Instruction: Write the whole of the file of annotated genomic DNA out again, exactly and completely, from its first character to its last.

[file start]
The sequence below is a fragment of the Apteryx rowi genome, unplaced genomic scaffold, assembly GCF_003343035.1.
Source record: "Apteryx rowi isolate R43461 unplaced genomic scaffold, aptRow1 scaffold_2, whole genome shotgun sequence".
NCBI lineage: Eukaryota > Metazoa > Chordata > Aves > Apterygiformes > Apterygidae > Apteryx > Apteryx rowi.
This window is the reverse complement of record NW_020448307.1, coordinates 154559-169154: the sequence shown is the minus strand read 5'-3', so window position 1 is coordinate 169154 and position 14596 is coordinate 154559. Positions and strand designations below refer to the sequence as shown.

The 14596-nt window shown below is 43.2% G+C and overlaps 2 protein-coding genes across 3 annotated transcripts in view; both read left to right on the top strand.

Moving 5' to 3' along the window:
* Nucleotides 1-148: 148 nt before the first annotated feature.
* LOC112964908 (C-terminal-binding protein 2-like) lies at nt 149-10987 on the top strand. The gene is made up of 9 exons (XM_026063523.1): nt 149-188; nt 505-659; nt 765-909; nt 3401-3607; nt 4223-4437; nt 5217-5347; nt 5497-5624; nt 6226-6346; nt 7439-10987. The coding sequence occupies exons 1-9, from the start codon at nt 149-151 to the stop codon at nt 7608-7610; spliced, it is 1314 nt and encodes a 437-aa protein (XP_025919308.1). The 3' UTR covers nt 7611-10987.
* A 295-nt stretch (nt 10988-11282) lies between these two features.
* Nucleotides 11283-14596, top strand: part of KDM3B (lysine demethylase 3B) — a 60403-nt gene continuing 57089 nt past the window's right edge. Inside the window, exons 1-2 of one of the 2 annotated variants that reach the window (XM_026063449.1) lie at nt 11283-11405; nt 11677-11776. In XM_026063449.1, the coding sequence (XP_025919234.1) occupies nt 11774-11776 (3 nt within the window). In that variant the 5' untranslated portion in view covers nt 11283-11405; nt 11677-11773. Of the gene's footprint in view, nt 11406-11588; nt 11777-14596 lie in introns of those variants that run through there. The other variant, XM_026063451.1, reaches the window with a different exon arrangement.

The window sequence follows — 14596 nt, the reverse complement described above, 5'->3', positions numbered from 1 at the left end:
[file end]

The sequence below is a fragment of the Apteryx rowi genome, unplaced genomic scaffold, assembly GCF_003343035.1.
Source record: "Apteryx rowi isolate R43461 unplaced genomic scaffold, aptRow1 scaffold_2, whole genome shotgun sequence".
NCBI lineage: Eukaryota > Metazoa > Chordata > Aves > Apterygiformes > Apterygidae > Apteryx > Apteryx rowi.
This window is the reverse complement of record NW_020448307.1, coordinates 154559-169154: the sequence shown is the minus strand read 5'-3', so window position 1 is coordinate 169154 and position 14596 is coordinate 154559. Positions and strand designations below refer to the sequence as shown.

The 14596-nt window shown below is 43.2% G+C and overlaps 2 protein-coding genes across 3 annotated transcripts in view; both read left to right on the top strand.

Moving 5' to 3' along the window:
* Nucleotides 1-148: 148 nt before the first annotated feature.
* LOC112964908 (C-terminal-binding protein 2-like) lies at nt 149-10987 on the top strand. The gene is made up of 9 exons (XM_026063523.1): nt 149-188; nt 505-659; nt 765-909; nt 3401-3607; nt 4223-4437; nt 5217-5347; nt 5497-5624; nt 6226-6346; nt 7439-10987. The coding sequence occupies exons 1-9, from the start codon at nt 149-151 to the stop codon at nt 7608-7610; spliced, it is 1314 nt and encodes a 437-aa protein (XP_025919308.1). The 3' UTR covers nt 7611-10987.
* A 295-nt stretch (nt 10988-11282) lies between these two features.
* Nucleotides 11283-14596, top strand: part of KDM3B (lysine demethylase 3B) — a 60403-nt gene continuing 57089 nt past the window's right edge. Inside the window, exons 1-2 of one of the 2 annotated variants that reach the window (XM_026063449.1) lie at nt 11283-11405; nt 11677-11776. In XM_026063449.1, the coding sequence (XP_025919234.1) occupies nt 11774-11776 (3 nt within the window). In that variant the 5' untranslated portion in view covers nt 11283-11405; nt 11677-11773. Of the gene's footprint in view, nt 11406-11588; nt 11777-14596 lie in introns of those variants that run through there. The other variant, XM_026063451.1, reaches the window with a different exon arrangement.

The window sequence follows — 14596 nt, the reverse complement described above, 5'->3', positions numbered from 1 at the left end: